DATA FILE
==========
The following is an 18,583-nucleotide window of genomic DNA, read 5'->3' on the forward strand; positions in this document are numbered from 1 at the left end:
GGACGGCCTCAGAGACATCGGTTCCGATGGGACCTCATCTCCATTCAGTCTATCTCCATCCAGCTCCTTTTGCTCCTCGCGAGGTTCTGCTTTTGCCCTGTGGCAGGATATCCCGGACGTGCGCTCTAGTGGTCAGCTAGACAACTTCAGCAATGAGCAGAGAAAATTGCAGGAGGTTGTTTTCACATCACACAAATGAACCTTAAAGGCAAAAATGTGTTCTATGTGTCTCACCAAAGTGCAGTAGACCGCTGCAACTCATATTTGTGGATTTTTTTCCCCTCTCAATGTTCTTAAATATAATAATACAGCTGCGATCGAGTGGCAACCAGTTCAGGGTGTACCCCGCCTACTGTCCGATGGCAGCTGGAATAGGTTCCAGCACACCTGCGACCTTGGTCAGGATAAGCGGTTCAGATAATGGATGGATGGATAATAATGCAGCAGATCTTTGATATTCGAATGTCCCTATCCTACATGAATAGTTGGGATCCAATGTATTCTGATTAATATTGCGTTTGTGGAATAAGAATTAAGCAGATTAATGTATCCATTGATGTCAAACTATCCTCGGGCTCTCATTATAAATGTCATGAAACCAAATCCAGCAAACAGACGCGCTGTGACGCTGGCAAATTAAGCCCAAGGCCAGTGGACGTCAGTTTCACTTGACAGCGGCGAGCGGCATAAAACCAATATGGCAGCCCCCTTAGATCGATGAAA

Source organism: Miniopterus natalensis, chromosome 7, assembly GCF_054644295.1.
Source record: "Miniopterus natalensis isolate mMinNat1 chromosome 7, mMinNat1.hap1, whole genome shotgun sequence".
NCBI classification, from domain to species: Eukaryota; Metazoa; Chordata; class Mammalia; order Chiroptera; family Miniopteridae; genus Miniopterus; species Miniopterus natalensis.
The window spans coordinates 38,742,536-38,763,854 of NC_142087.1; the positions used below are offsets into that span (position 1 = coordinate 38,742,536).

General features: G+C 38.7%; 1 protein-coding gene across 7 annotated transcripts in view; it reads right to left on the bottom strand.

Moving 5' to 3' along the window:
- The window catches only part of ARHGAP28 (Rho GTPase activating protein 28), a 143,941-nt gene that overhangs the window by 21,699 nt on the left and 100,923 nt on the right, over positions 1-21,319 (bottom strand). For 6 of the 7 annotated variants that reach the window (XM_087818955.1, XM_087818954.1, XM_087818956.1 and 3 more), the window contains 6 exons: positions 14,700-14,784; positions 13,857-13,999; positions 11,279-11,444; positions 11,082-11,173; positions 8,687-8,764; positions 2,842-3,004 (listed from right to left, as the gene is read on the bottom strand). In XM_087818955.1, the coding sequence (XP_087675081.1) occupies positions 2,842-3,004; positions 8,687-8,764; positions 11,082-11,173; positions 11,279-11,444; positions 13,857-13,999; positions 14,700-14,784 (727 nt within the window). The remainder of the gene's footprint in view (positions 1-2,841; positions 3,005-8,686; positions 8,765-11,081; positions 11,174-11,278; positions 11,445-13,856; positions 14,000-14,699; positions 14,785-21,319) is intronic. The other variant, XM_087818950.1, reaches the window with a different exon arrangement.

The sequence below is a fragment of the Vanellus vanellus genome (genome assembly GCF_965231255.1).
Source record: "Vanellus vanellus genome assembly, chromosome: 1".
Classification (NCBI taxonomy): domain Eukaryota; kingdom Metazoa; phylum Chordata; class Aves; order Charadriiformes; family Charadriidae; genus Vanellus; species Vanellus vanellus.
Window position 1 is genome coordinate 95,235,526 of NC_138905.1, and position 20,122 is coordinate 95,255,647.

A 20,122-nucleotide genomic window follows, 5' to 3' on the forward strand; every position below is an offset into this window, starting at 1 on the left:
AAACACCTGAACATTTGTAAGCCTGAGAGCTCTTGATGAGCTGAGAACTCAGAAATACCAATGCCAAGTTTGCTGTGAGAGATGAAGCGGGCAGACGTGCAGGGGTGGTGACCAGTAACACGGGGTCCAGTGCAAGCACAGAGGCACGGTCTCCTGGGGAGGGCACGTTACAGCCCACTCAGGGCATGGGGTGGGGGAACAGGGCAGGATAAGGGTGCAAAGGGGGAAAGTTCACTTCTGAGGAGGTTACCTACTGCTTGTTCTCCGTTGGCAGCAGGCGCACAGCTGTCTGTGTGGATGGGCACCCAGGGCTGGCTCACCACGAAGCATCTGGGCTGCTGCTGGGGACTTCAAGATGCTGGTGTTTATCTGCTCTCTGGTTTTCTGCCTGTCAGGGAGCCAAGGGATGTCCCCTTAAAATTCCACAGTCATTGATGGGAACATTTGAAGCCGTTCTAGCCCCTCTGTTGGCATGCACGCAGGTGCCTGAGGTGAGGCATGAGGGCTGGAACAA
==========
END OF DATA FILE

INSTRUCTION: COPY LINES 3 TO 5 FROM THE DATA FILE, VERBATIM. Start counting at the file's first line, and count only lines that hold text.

Source organism: Miniopterus natalensis, chromosome 7, assembly GCF_054644295.1.
Source record: "Miniopterus natalensis isolate mMinNat1 chromosome 7, mMinNat1.hap1, whole genome shotgun sequence".
NCBI classification, from domain to species: Eukaryota; Metazoa; Chordata; class Mammalia; order Chiroptera; family Miniopteridae; genus Miniopterus; species Miniopterus natalensis.